Don't Wash, Just Wear: How Often Should You Wash Clothes


Like most people, you’re probably going to do some (a lot of) laundry this week. And with the layering season in full swing, you're probably gonna go through a whole row of clothing. But do you know, without a shadow of doubt, how often you need to wash every article of clothing you wear? Are you spending too much time/money/water/detergent? What if you can save up just by re-thinking the way you do laundry? Here's the complete lowdown:

 

Your Workout Clothes

Cotton T-shirts like Next Level tees, shorts, socks, and anything else that gets soaked in sweat should get washed after every wear, but if your sport of choice is more low impact or if the garment is made from a performance fabric like water-resistant nylon, you can stretch it to 2-3 wears. Don’t forget to wash your gym bag once a month as well.

 

Your Office Clothes

Your suit can last for about four to five wears before it needs to go to the dry cleaner. Always drop off all coordinating pieces so everything wears at the same speed. Your button-down shirts can last for three to four wears, especially if you’re an undershirt guy. Shirts don’t always need to go to the dry cleaner, but if line-drying and hand-ironing them is too daunting a task, we sympathize. Just ask your dry cleaner to skip the starch so they last longer.

 

Your Whites & Silk Clothes

If you want your white garments to stay that color, you need to wash them frequently, after every wear. Otherwise, dirt and sweat will begin to cloud its original alabaster hue. Similarly, silks absorb sweat like a sponge, so they need a good tumble through the washer after every wear as well.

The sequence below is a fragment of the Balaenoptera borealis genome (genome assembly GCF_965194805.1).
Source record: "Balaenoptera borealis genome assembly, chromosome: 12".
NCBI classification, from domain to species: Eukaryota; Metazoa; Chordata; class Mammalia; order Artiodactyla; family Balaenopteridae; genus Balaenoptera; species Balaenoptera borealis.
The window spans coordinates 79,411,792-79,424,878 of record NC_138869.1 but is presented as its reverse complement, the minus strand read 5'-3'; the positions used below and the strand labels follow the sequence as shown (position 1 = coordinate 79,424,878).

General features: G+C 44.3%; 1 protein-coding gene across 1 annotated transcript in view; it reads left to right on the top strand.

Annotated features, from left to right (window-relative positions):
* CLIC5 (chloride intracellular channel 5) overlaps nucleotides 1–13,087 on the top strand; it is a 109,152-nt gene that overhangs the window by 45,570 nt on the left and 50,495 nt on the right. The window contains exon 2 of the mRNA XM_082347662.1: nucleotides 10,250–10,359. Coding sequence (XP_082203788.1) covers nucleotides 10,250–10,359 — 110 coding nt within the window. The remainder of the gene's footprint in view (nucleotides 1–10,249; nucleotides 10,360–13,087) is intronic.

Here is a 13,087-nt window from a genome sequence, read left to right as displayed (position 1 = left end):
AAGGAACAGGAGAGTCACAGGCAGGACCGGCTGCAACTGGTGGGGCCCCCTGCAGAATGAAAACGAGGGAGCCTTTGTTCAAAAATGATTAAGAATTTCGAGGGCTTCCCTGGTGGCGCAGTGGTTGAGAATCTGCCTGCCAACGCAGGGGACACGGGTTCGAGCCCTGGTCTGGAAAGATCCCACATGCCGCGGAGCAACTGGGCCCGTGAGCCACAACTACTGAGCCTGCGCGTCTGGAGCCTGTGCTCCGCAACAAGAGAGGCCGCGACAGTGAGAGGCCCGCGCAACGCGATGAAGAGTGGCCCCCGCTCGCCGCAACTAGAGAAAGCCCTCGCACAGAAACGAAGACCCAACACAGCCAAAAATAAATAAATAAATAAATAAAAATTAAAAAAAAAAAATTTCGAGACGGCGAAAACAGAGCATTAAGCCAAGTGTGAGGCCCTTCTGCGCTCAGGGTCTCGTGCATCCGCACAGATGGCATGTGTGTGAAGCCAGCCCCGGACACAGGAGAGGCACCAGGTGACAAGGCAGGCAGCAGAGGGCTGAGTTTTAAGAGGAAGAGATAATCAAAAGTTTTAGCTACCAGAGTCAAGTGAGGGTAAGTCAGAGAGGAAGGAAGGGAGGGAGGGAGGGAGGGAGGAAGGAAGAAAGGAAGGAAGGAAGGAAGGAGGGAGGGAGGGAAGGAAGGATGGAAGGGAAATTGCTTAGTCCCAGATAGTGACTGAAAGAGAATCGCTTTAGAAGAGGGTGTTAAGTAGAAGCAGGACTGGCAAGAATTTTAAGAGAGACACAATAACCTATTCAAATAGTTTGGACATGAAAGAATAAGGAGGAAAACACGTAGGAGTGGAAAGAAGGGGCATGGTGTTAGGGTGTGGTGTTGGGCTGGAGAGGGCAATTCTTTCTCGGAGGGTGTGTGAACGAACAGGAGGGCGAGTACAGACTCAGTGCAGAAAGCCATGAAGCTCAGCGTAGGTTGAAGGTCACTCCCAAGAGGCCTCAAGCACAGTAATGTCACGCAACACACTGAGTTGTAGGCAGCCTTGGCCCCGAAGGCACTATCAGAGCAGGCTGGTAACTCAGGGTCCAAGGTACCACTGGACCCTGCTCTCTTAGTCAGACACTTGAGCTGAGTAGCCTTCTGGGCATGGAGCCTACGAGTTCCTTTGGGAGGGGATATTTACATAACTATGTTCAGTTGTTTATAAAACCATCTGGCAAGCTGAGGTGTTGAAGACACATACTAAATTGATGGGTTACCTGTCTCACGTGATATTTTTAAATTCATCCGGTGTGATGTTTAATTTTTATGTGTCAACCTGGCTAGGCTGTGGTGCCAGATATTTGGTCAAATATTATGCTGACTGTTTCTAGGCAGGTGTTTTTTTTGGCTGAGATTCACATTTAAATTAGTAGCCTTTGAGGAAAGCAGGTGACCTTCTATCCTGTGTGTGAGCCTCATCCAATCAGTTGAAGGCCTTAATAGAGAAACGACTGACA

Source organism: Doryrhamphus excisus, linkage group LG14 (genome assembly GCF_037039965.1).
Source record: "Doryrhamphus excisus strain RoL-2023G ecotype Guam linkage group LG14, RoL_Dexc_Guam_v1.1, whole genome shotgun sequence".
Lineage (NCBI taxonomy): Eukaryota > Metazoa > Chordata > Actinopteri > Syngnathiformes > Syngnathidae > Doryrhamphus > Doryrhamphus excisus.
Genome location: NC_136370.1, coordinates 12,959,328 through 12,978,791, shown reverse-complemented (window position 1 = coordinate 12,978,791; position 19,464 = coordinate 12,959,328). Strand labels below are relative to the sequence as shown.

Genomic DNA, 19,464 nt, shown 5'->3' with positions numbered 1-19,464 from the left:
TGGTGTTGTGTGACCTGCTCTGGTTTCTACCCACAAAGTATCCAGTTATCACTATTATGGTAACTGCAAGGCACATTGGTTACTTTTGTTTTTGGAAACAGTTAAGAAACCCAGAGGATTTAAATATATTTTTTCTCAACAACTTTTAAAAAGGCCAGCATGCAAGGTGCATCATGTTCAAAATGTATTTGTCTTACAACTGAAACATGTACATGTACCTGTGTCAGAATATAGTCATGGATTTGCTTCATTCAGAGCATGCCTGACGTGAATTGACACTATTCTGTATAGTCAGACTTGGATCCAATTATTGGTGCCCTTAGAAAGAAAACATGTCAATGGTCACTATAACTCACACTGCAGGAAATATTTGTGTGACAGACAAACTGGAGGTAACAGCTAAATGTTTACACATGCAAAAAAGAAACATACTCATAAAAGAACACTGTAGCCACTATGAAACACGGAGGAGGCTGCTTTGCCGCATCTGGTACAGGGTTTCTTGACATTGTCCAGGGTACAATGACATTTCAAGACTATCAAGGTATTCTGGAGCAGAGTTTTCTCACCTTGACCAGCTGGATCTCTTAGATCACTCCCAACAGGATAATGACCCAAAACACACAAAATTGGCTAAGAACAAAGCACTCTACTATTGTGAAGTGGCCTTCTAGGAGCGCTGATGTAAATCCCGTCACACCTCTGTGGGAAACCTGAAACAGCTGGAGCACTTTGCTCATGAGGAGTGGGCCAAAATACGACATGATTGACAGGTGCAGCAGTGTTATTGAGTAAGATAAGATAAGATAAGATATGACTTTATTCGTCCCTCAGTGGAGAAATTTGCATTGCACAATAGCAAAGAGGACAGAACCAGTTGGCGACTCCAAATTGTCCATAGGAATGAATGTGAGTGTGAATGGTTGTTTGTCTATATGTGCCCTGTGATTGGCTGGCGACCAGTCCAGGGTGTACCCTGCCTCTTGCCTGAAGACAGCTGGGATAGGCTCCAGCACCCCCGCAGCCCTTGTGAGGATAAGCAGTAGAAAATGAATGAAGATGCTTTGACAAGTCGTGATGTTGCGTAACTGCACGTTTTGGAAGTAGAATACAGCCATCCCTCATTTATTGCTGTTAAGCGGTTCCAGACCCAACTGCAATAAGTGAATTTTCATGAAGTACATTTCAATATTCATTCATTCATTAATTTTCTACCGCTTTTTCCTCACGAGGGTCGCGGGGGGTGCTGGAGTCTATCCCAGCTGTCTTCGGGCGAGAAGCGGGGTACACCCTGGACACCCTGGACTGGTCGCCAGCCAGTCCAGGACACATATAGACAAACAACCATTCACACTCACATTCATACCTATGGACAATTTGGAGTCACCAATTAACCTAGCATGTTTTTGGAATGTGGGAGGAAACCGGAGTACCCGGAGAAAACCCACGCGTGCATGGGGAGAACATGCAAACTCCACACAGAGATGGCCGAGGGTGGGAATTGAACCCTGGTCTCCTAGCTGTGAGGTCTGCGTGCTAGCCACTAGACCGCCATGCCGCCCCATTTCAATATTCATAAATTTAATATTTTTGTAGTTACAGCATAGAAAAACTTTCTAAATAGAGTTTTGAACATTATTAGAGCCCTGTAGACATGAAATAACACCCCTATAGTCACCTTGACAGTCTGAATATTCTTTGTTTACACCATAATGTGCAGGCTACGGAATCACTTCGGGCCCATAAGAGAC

Your Casual Clothes

Pants & sweaters are the workhorses of your wardrobe—they can stand about five wears before they need to go in the wash. T-shirts & Henleys are good for one to two wears, depending on how much you sweat. Jeans can go a whole season without needing a wash—but do wash them occasionally. Stinky jeans are not good for business.

 

Your Winter Gear

Most jackets & coats should be laundered once a season, but if you live in a city, spend a lot of time outdoors, or are wearing it every day, a mid-season rinse might be in order. Down, wool, and canvas coats don’t always need to be professionally laundered, but leather and suede should be handled by a pro. Don’t forget to wash winter hats, scarves, and gloves about once a month during the cold season. Just think of how many places they’ve been, and you’ll understand the need.

 

Your Private Stuff

We know we don’t need to tell you to wash your underwear, socks, and undershirt after every wear—this is non-negotiable stuff. Pajamas can withstand up to four wears, and robes are about the same, as they should be treated like towels and switched out every week at least. Oh, and while we have you, wash your sheets & beddings on a weekly basis as well. There’s no point in diligently washing your clothes if you’re sleeping in dirty sheets at the end of the day.

 

Others:

  • Bath towels should be hung to dry between uses and washed after 3 to 5 normal uses. Towels need to be allowed to dry before they are used again. So, remember to hang up your towel after each use.
  • Bras can be worn 2-3 times before washing. Be sure to give your bra a rest day in between wearing to give the elastic a chance to regain its shape.
  • Tank tops and camisoles should be washed after each wearing.
  • Outdoor work clothes can be worn a few times before washing unless it is hot out and you are sweating or they are visibly dirty or stained.
  • Leggings and tights should be washed after every wear to get rid of the baggy knees.
  • Bathing suits should be washed after every wear.
  • If your clothes get stained, wash, spot clean or dry clean as soon as possible – this will extend the garment’s life which will be greener in the long run since you won’t need to replace the item.

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